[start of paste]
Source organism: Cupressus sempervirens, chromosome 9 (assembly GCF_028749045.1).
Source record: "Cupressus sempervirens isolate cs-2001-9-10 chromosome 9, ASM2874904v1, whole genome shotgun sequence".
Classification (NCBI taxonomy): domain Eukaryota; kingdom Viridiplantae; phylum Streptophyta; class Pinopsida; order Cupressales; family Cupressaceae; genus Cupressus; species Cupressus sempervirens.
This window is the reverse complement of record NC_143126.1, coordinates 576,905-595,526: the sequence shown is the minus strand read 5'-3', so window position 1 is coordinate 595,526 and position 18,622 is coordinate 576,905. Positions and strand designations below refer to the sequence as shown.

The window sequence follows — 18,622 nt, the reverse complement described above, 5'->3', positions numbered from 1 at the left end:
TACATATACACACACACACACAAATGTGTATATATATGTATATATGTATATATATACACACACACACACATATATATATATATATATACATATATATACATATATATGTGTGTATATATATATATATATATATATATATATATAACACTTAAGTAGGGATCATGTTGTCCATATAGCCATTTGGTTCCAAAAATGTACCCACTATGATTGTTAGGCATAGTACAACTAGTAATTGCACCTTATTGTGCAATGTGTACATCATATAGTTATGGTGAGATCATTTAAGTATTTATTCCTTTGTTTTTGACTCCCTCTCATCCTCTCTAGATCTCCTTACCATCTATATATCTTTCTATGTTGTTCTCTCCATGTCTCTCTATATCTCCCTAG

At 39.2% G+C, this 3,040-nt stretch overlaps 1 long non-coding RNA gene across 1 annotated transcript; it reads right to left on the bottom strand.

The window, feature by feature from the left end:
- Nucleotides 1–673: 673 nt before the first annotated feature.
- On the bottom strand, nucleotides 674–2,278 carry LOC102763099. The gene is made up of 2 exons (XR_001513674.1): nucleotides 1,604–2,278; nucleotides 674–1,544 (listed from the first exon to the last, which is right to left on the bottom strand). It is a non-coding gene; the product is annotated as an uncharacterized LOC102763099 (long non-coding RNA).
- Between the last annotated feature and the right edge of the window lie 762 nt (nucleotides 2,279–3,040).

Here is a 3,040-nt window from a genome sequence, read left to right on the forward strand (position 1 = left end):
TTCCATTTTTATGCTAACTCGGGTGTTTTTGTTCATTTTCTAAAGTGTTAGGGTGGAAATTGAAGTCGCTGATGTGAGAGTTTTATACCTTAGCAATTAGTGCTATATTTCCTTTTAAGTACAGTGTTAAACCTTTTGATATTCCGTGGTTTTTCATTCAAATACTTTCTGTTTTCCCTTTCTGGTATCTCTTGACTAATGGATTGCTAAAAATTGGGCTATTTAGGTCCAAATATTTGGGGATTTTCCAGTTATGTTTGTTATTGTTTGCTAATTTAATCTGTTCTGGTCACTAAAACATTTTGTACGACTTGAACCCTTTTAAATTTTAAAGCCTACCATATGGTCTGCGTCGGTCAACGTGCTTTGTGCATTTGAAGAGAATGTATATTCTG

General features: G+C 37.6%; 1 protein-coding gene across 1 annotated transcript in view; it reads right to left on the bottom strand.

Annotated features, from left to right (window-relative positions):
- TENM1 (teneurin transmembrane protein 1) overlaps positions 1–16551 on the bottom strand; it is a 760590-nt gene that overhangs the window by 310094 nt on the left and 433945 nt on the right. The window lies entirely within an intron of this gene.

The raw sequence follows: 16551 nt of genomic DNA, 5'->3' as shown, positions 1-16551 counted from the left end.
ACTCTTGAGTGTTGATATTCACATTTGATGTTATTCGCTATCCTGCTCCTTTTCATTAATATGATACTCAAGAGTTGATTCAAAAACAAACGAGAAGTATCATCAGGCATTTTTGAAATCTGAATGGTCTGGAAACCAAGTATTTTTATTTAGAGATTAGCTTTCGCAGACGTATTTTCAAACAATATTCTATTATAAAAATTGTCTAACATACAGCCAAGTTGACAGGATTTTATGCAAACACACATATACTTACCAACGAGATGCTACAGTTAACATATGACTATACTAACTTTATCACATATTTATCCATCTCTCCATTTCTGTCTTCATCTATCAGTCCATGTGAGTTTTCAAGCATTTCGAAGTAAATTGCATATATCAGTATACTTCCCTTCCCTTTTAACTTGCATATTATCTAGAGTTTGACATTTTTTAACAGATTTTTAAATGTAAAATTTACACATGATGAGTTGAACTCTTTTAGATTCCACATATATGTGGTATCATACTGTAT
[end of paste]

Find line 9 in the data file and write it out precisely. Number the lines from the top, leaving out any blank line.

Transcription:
- Nucleotides 1–673: 673 nt before the first annotated feature.